As ever, Morris cuts to the chase. "It's an opera and it's dance," he scoffed over the telephone one recent morning from his Manhattan apartment. "It's both and it doesn't really matter what you call it much."
Bay Area audiences, blessed by Cal Performance's thrice-yearly presentation of Morris' company, and now the U.S. premiere of Four Saints, are likely to be equally nonplussed by the debate. Morris has long been drawn to the physical immediacy of vocal music and has choreographed many of his best dances to it. His exultant L'Allegro, Il Penseroso, ed Il Moderato, set to a vocal score by Handel, came to Berkeley in March; his gut-wrenching Dido and Aeneas, set to Purcell's piercing opera, returns to Cal this year alongside Four Saints. Yes, Morris is known for doing mildly (and in the past, not so mildly) controversial things -- but never for the sake of controversy.
"It was the music that drove me," Morris said of Virgil Thomson's spare but celebratory score for Four Saints, set to a libretto by Gertrude Stein and written in 1927. "It's just such gorgeous music. And I've read Stein for years and that piece people know about even if they haven't seen it."
For those who merely know of it, the story is simple, because there isn't much of one. It concerns the 16th-century Spanish saints Teresa and Ignatius, who within the course of the opera meet, cavort, and spiritually merge. The libretto, like the text to L'Allegro, is a series of wonderfully open-ended concepts for Morris to embellish with trademark wit: The moment of ascension to heaven, according to early reports, strongly resembles the velvet-rope selection process you'd see at a nightclub. But Morris contends that Stein's writing -- the oft-repeated "Pigeons in the grass, alas" line notwithstanding -- is far from empty.
"I was surprised that people are still shocked by Gertrude Stein," Morris said. "The more one reads it the more it makes sense -- and it does make sense. What I've done just makes it a complete spectacle."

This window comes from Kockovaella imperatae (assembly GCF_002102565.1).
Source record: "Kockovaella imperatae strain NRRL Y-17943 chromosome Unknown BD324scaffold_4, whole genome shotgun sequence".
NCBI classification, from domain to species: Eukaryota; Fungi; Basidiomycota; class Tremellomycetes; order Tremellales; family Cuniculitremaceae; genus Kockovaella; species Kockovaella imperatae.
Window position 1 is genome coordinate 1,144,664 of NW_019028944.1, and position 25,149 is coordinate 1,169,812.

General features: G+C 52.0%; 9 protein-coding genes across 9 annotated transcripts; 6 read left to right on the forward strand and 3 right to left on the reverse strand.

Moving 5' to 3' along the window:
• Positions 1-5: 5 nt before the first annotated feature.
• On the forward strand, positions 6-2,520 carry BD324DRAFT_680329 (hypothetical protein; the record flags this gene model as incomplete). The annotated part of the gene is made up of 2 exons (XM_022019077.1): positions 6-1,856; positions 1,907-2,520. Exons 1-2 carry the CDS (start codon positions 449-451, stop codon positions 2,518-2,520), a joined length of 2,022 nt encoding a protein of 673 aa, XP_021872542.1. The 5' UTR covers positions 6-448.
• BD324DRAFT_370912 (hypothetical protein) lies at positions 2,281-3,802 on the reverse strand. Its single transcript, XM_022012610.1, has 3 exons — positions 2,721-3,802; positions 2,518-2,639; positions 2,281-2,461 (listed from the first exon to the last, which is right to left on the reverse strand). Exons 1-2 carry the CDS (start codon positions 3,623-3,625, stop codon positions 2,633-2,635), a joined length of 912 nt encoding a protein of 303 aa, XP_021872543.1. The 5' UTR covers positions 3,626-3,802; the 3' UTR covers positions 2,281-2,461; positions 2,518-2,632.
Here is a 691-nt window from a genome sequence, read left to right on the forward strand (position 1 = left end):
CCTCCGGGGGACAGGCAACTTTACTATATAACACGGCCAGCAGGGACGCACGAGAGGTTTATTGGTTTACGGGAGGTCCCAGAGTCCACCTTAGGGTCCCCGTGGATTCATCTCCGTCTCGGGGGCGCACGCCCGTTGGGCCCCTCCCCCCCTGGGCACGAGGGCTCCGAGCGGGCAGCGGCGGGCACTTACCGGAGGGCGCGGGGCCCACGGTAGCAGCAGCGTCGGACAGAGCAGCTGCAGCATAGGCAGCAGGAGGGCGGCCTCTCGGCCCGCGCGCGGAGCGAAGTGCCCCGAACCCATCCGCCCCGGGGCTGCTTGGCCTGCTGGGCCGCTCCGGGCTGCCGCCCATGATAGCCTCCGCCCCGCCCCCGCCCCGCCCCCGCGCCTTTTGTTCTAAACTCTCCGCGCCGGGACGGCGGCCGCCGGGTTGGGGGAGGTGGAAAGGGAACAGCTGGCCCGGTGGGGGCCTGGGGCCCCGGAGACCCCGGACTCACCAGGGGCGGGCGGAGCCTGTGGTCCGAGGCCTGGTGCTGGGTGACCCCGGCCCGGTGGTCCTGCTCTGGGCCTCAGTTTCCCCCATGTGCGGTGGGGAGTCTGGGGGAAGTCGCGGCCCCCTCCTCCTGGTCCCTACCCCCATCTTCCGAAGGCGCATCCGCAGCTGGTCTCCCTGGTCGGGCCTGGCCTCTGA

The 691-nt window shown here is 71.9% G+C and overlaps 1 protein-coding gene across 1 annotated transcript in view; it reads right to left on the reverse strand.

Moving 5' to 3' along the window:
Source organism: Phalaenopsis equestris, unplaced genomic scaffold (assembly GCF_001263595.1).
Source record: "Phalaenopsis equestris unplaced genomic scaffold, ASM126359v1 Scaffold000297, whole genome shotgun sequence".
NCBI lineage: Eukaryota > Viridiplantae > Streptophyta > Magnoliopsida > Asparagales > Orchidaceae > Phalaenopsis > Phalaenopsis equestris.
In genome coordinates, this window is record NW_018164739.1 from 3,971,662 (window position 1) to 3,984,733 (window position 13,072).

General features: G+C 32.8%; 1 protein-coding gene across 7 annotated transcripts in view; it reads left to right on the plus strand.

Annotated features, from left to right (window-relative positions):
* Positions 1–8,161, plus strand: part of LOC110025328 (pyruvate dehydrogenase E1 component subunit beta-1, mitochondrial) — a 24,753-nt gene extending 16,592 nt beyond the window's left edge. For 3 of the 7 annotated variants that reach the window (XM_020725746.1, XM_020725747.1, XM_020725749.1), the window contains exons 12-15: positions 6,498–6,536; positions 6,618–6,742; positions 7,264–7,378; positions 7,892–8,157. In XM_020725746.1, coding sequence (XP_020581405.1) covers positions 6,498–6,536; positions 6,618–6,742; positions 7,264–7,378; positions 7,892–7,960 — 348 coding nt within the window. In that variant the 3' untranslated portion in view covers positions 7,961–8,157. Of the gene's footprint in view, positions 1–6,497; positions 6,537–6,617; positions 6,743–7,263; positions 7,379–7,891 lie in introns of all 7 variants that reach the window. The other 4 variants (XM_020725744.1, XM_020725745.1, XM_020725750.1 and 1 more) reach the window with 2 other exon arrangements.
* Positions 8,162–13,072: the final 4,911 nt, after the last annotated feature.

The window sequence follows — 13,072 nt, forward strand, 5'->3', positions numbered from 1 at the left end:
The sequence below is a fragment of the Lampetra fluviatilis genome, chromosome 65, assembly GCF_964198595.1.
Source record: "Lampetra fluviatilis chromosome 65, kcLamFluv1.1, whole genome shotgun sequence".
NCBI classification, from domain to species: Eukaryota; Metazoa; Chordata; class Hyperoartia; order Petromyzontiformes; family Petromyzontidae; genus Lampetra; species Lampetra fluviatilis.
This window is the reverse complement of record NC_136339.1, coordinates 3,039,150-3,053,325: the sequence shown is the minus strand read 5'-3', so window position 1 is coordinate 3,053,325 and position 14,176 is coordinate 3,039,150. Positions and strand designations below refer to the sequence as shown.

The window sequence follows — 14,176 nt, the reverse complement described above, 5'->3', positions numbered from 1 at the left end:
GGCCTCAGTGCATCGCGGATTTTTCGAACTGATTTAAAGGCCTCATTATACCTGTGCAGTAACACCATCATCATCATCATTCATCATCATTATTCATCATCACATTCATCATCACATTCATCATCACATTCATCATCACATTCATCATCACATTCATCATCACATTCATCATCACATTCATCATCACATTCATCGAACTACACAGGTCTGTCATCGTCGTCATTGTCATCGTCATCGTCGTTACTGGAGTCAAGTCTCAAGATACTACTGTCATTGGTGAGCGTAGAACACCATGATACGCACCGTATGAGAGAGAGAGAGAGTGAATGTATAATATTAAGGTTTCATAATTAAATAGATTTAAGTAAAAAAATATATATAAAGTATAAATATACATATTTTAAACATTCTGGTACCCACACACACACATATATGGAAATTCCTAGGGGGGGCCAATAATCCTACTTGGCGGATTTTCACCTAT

Aside from a fascination with the human voice, it is this love of spectacle that keeps drawing Morris back to opera. His affection for all things grandiose began during his three-year stint as resident choreographer of Belgium's royal opera house (where he created L'Allegro and Dido) and has carried over into recent years with productions of Rameu's Platee for London's Royal Opera and the New York City Opera. It's part of his delightful high-low appeal, and it's not likely to fade anytime soon, despite reports that he plans to retire his signature large-scale works.
"I like to do big projects on occasion just because I can. I only ever imagined that I would stop doing Dido," Morris said, referring to his star double role as both the long-locked Queen of Carthage and her close-shorn nemesis the Sorceress. "I was tired of it and I wanted to cut my hair and I did. But we gave it a rest and now I use a wig."
Neither does he feel constrained to bring only his large-scale works -- at the expense of his many chamber-sized masterpieces -- to Cal Performances. "At Berkeley I do exactly what I want," he said. "I'm very satisfied there. It's simply a big theater, so I do less chamber work."
The only smaller Mark Morris works you're likely to see in the Bay Area proper are ballets, an area in which Morris has been dabbling extensively. He's created four works for San Francisco Ballet -- the company will perform his 1995 Pacific and premiere a fifth commission in the spring -- and even considered becoming artistic director of the Scottish Ballet. "I chose not to apply seriously for it because I wasn't dropping my company," he said. "I wouldn't be able to pay full attention to their company and I thought I would be strung out and it wouldn't be fair."
In the meantime, his own company began construction on a spacious dance center in Brooklyn slated to open early next year, and dance watchers teased Morris for evolving from a rabble-rouser into an institution. ""Institution' means that we're professional and we pay our bills and have health insurance," Morris said. "Getting a building is erroneously seen as a luxury, when it's a necessity for making dances."
It's not surprising that Morris' first commitment continues to be to his own troupe, widely considered God's gift to turn-of-the-century modern dance.
Why such popularity?
"I guess because I don't like phoniness," he said. "I mean, it's all artificial because it's onstage, but still you can tell in dance when there's huge lies. And I love this new piece. I think it's great. I think it's beautiful."